Just as the severity of the winter flu fluctuates from year to year in the United States, dengue fever can rage through tropical and subtropical regions of the world during their annual rainy seasons, causing potentially life-threatening high fever, severe joint pain, and bleeding. Other years—for still unknown reasons—dengue fizzles out. While many nations monitor the incidence of dengue within their borders, their data aren’t always combined to track outbreaks across wider regions over longer times.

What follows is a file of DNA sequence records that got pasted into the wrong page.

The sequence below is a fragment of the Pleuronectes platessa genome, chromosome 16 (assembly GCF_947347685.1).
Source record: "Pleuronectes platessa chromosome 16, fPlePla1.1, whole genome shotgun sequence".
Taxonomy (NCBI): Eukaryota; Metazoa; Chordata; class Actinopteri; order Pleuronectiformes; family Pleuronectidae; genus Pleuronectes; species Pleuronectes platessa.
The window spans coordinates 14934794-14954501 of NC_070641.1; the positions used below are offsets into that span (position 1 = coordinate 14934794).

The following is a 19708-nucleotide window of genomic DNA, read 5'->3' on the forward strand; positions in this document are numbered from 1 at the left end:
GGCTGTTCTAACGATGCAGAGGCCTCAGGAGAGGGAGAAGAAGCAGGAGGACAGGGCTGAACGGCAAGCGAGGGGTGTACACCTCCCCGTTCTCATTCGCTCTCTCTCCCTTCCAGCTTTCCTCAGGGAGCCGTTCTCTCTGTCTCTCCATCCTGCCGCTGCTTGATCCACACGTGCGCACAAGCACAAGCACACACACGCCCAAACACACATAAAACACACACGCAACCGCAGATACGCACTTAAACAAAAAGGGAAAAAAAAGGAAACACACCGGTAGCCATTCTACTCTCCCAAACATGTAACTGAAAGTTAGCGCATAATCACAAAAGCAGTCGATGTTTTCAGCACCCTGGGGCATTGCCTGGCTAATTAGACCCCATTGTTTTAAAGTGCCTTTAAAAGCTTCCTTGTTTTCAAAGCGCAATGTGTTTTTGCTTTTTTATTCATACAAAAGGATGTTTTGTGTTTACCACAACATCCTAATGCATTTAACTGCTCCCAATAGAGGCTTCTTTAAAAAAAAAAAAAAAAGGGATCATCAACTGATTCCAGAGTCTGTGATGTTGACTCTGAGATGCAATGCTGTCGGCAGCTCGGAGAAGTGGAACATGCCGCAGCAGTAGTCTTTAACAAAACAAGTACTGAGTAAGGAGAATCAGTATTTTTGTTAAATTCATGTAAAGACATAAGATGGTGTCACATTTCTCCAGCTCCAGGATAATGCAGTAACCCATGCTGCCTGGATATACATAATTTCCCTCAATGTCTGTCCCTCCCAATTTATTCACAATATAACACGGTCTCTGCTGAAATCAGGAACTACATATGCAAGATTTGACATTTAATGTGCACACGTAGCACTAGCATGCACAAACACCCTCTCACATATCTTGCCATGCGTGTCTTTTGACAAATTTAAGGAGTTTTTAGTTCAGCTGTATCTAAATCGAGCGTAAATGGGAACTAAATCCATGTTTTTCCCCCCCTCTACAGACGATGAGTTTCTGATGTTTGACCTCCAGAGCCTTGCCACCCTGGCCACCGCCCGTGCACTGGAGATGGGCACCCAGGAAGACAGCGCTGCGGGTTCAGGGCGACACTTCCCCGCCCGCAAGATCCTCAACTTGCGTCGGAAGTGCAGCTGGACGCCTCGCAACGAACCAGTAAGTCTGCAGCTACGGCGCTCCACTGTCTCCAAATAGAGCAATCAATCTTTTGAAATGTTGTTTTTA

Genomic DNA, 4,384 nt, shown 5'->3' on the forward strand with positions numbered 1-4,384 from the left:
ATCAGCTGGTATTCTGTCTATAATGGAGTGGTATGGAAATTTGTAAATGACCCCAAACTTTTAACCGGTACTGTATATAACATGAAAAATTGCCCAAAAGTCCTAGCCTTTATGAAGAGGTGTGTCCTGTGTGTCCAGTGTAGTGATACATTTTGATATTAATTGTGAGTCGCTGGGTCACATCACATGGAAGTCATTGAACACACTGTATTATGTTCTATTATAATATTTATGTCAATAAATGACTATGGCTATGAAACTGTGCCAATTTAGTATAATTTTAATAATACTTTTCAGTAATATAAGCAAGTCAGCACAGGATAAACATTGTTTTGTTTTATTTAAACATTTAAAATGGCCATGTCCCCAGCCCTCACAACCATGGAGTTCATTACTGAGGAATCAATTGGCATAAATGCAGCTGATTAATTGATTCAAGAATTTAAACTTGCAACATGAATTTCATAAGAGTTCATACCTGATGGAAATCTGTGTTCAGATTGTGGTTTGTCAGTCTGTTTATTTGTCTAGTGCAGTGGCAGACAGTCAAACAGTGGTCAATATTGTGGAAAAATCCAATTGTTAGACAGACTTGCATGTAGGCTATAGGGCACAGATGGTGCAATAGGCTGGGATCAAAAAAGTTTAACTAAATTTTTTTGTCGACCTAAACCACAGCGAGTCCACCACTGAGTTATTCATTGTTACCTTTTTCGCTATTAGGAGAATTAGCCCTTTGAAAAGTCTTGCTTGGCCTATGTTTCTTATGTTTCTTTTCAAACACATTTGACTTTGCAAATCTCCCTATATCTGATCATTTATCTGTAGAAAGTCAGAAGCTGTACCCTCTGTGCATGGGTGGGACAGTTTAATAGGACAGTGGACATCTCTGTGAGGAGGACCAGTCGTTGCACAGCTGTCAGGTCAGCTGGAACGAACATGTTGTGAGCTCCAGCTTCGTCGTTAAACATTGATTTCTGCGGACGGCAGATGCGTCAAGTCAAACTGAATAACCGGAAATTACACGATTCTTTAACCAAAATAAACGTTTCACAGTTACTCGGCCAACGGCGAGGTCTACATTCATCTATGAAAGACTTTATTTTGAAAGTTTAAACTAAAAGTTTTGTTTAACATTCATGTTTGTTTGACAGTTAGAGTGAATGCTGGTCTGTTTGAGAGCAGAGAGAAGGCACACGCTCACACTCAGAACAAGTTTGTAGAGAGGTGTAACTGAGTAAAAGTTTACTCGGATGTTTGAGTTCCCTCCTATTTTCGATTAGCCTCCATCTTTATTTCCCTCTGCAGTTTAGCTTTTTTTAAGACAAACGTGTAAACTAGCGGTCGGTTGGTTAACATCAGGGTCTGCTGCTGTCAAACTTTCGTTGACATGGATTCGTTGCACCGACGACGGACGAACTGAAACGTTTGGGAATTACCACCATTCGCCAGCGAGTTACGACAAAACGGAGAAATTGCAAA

Now, NIH-funded researchers and colleagues, reporting in Proceedings of the National Academy of Sciences , have linked an intense dengue epidemic that struck eight Southeast Asian countries starting in mid-1997 to high temperatures driven by the strongest El Niño event in recent times. El Niño is a complex, irregularly occurring series of climate changes in the Pacific Ocean with a global impact on weather patterns. This new insight into climatic factors associated with dengue transmission could enable better prevention measures, which may soon be needed because climatologists are predicting another strong El Niño event next year due to unusually high ocean temperatures in the equatorial Pacific.Dengue is a viral infection transmitted by Aedes (meaning “odious” in Greek) mosquitoes. The infection, usually lasting about a week, is rare in the continental United States and typically associated with travel to tropical and subtropical regions.
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